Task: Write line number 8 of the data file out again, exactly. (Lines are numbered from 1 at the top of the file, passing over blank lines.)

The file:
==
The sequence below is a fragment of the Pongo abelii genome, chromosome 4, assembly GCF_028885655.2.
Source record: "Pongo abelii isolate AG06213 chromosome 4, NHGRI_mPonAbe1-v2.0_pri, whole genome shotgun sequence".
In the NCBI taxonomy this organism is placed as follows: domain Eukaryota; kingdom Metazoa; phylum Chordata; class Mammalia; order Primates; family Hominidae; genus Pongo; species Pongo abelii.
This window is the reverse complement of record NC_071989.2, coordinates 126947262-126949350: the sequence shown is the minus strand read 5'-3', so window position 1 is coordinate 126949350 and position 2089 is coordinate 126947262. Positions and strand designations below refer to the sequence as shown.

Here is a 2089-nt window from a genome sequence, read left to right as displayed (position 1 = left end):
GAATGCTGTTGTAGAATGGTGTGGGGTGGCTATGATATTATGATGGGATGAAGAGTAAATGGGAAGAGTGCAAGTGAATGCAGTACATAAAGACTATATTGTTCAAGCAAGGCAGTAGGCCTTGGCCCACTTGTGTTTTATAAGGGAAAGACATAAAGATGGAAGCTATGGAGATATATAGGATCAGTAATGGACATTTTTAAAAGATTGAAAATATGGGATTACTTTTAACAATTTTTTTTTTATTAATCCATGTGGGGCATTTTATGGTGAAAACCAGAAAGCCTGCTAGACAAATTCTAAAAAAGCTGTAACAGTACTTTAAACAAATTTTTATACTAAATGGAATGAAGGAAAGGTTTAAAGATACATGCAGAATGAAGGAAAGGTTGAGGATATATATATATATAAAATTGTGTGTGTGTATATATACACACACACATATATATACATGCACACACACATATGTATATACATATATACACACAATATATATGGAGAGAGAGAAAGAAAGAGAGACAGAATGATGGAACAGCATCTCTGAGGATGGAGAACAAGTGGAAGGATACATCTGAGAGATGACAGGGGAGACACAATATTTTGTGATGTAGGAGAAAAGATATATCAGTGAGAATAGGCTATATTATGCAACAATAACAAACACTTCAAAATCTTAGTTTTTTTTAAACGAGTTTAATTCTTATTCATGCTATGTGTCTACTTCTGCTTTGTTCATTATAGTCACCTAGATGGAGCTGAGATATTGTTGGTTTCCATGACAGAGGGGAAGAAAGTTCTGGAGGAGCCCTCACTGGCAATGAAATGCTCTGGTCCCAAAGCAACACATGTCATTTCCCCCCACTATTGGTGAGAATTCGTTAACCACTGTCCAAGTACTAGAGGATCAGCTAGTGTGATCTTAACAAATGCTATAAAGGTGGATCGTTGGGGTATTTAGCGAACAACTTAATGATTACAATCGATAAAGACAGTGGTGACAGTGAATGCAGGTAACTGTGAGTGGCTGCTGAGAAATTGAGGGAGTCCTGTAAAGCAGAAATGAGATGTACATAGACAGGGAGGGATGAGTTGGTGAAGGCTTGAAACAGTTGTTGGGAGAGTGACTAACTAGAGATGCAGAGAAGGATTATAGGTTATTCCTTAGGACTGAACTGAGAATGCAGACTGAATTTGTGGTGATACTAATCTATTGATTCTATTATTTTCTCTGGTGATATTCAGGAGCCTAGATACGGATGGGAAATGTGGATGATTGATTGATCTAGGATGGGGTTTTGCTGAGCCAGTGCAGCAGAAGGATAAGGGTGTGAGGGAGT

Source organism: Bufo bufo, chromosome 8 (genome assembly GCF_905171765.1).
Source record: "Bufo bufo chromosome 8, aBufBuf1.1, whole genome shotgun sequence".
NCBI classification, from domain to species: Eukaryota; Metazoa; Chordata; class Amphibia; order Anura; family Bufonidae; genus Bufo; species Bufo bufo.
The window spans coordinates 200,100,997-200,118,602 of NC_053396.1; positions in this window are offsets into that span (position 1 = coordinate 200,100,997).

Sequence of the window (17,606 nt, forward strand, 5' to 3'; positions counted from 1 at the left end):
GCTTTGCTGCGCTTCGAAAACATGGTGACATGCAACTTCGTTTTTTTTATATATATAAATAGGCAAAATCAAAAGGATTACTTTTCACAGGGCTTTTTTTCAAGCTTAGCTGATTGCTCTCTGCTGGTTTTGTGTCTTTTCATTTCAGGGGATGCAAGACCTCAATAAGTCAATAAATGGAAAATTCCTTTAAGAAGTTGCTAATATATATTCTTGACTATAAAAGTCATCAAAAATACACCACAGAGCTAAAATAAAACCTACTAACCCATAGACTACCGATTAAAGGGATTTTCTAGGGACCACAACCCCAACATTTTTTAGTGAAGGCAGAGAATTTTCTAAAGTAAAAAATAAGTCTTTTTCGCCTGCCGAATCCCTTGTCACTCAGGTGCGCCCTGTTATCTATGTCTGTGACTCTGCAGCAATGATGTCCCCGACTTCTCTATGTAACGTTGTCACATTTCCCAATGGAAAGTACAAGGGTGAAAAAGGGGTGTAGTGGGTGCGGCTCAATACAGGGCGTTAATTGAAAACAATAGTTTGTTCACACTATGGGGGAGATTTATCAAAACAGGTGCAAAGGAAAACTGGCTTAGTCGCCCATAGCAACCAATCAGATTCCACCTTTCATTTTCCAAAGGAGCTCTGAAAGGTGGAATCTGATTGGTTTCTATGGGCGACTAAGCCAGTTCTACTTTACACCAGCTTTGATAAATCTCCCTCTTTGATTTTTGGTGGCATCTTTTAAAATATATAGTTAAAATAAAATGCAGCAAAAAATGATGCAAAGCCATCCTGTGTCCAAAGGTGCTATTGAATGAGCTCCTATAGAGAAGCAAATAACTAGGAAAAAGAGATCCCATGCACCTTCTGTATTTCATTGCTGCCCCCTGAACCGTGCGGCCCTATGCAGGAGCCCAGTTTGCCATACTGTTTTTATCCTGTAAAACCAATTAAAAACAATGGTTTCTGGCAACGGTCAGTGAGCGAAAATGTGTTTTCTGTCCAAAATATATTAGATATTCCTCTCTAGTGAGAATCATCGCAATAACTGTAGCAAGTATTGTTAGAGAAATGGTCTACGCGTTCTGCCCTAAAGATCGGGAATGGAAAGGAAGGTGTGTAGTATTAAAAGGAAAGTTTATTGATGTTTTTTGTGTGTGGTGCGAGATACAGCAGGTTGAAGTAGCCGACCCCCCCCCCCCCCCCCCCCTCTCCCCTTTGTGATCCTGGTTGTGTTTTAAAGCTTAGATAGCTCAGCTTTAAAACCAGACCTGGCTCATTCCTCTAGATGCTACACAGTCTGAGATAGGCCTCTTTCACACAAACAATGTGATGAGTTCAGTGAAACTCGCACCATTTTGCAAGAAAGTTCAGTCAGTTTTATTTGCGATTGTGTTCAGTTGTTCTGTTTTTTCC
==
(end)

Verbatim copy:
Source record: "Bufo bufo chromosome 8, aBufBuf1.1, whole genome shotgun sequence".